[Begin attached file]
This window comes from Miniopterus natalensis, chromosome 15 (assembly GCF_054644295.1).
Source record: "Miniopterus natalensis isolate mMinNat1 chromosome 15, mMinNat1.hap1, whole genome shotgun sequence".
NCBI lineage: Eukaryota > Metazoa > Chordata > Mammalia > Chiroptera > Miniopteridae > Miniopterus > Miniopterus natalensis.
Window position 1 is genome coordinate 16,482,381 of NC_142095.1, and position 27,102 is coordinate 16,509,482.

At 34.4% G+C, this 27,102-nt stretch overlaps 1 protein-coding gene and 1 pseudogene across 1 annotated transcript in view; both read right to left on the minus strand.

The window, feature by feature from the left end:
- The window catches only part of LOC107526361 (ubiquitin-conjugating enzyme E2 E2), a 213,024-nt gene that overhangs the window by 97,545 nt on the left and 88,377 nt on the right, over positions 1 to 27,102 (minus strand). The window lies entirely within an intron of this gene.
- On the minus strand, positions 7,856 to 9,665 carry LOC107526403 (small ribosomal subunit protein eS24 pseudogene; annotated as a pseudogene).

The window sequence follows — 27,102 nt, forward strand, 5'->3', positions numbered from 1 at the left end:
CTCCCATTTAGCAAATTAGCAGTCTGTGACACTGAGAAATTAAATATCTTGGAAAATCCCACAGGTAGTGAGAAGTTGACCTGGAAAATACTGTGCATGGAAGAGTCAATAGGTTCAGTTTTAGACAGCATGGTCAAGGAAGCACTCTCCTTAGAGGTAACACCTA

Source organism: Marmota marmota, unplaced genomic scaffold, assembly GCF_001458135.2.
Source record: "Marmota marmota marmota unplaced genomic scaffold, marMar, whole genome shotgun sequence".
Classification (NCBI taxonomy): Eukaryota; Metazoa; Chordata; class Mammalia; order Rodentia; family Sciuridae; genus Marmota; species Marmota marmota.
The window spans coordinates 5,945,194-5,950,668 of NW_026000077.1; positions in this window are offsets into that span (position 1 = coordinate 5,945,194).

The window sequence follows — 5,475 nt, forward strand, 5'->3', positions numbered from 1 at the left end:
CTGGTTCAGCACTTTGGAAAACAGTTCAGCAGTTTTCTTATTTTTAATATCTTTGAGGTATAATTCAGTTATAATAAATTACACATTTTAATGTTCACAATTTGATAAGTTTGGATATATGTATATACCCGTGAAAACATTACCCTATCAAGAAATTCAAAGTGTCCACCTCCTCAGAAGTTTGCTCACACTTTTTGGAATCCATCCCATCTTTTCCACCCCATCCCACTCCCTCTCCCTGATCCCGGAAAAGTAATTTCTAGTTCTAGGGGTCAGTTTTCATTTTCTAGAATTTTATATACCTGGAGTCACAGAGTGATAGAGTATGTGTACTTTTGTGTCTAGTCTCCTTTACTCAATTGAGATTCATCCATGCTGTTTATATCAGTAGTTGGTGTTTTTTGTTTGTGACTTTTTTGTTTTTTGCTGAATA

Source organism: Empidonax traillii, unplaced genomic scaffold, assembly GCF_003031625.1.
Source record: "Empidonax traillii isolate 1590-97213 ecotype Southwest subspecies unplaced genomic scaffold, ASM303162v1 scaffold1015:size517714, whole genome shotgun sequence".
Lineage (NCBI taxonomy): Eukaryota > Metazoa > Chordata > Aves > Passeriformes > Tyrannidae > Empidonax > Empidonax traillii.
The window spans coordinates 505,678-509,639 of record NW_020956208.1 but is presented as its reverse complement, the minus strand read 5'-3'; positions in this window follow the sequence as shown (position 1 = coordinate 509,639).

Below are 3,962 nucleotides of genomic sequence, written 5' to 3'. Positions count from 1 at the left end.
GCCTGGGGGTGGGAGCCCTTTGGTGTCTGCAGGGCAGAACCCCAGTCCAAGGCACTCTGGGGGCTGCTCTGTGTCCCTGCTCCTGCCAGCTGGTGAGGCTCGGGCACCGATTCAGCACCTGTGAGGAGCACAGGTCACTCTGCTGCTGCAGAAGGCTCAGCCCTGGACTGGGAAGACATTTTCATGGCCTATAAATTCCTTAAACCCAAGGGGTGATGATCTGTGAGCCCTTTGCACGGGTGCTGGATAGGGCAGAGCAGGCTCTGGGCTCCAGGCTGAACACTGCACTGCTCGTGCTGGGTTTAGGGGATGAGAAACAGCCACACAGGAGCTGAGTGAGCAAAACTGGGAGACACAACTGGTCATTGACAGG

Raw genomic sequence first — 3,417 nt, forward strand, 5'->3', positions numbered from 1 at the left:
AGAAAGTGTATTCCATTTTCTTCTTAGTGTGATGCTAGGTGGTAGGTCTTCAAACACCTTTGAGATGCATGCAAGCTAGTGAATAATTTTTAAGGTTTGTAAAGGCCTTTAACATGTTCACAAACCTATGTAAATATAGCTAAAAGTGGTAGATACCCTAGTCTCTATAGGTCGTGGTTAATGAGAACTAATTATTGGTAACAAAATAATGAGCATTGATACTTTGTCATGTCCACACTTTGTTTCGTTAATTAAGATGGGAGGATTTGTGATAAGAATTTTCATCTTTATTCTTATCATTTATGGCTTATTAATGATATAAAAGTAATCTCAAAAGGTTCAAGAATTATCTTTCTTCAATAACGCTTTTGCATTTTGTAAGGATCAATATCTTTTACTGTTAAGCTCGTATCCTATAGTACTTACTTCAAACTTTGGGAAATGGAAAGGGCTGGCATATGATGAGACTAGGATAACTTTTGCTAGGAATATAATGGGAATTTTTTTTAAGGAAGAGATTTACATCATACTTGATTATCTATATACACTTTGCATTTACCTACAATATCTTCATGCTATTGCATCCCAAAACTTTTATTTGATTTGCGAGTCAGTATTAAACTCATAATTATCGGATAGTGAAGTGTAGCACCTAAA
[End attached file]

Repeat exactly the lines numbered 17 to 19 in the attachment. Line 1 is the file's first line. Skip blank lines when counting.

Source organism: Empidonax traillii, unplaced genomic scaffold, assembly GCF_003031625.1.
Source record: "Empidonax traillii isolate 1590-97213 ecotype Southwest subspecies unplaced genomic scaffold, ASM303162v1 scaffold1015:size517714, whole genome shotgun sequence".
Lineage (NCBI taxonomy): Eukaryota > Metazoa > Chordata > Aves > Passeriformes > Tyrannidae > Empidonax > Empidonax traillii.